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Shifting, Interpolating, Integrating SED Data in Iris



Iris has several science capabilities built upon the powerful SED building and modeling already implemented in the previous versions of the tool, making Iris even more useful for astronomers. In this thread, we discuss how you can interpolate and smooth SEDs, shift SEDs to another cosmological redshift, and calculate fluxes through given intervals or a photometric filters from the data or model.

Related Links:

  • SED Stacker - a tool for statistically combining SEDs. Also allows bulk redshifting and normalization of SEDs.

Last Update: 22 Feb 2017 - Updated for Iris 3.0.


For this thread, we use the SED of Arp 220, which is the closest ultra-luminous infrared galaxy (redshift z=0.018). The photometric data is imported from the NED SED service via the Load NED SED desktop icon. The more useful visualization of the SED of this source can be obtained in the Viewer window switching from flux density to flux in the “Units” field (here we use erg/s/cm^2 against microns). In this visualization, we can clearly see that the infrared radiation dominates the SED.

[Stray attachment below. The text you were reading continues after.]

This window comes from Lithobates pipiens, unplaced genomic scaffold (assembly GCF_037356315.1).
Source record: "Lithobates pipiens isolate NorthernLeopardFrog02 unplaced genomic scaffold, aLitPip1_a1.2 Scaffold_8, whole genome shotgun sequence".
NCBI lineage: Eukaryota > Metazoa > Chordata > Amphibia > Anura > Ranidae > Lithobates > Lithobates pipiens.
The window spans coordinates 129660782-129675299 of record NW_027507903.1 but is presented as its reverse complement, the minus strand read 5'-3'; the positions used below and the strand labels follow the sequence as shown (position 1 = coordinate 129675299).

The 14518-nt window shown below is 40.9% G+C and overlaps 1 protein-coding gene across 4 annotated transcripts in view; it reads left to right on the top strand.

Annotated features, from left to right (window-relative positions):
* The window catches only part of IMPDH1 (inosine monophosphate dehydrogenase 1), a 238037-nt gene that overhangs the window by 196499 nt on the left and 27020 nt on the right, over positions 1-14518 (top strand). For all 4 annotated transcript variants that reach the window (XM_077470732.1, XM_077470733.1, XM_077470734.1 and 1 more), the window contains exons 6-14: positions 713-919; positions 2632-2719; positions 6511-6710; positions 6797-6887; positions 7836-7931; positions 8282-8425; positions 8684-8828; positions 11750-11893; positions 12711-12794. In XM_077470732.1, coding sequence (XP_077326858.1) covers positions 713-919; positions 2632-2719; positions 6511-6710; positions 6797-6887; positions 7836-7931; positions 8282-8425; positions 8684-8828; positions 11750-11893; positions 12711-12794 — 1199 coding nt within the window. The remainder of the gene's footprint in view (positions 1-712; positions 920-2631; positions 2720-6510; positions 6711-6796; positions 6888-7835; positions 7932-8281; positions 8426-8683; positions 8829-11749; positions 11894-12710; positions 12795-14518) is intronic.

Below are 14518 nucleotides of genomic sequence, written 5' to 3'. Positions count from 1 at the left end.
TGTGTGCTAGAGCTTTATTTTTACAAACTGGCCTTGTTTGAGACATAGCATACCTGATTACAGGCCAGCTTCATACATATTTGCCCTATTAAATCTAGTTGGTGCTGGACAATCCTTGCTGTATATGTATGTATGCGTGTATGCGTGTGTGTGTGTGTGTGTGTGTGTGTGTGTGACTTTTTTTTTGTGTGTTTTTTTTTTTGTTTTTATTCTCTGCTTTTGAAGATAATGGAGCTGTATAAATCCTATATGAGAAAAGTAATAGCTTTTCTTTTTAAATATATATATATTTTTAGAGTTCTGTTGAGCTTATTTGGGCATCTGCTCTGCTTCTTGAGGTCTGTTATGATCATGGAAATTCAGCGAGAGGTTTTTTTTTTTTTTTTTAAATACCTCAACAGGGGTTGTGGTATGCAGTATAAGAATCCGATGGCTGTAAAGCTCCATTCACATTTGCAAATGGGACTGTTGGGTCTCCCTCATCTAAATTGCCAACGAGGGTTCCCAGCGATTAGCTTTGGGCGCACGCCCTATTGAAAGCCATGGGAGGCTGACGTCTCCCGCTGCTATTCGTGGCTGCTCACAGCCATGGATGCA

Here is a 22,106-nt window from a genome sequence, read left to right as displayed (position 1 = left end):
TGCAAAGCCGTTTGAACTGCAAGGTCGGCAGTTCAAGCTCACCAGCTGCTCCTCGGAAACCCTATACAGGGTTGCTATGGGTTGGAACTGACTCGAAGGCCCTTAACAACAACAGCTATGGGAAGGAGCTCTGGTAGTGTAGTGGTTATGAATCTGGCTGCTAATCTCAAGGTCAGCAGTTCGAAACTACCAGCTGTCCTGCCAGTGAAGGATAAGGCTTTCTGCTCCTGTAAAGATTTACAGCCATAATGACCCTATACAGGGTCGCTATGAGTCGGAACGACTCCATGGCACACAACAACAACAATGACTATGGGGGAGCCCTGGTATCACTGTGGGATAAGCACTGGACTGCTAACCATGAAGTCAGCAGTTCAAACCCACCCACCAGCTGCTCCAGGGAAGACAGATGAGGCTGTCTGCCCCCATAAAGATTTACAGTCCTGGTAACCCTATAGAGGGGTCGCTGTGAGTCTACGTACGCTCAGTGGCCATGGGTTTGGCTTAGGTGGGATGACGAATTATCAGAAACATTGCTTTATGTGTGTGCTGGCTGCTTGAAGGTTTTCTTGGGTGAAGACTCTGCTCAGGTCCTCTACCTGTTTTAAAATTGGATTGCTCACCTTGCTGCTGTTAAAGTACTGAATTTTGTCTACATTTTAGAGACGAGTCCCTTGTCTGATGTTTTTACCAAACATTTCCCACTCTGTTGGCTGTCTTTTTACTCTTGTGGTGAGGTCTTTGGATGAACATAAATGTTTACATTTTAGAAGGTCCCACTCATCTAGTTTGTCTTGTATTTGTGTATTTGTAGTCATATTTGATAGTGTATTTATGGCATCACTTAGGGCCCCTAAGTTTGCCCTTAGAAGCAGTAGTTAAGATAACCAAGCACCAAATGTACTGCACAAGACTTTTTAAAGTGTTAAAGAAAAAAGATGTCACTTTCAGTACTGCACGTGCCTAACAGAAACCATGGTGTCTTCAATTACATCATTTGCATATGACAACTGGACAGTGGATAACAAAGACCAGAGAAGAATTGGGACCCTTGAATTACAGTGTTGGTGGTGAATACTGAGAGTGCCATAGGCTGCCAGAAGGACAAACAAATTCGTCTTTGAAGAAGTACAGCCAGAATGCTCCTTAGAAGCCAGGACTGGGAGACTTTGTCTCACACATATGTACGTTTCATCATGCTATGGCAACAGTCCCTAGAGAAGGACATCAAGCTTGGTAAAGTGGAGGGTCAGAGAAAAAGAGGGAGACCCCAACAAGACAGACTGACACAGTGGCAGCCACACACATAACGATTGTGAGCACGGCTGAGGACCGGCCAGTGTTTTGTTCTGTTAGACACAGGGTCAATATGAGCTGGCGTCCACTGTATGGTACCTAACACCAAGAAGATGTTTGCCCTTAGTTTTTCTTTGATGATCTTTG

Iris Visualizer, Arp220

Now that we have our SED loaded, we can explore the Science applications in IRIS. In the main IRIS window, click on the “Shift, Interpolate, Integrate” icon to open the Science window. The left column shows the list of SEDs available, while on the right the first tab, named “Redshift and Interpolation”, allows users to move the SED of a source in redshift (upper panel), or produce new SEDs by interpolating the SED selected in the list on the left, using different techniques (lower panel). The second tab, called “Calculate Flux”, allows users to evaluate integrated photometric quantities.

Iris Science icon

Interpolation and Smoothing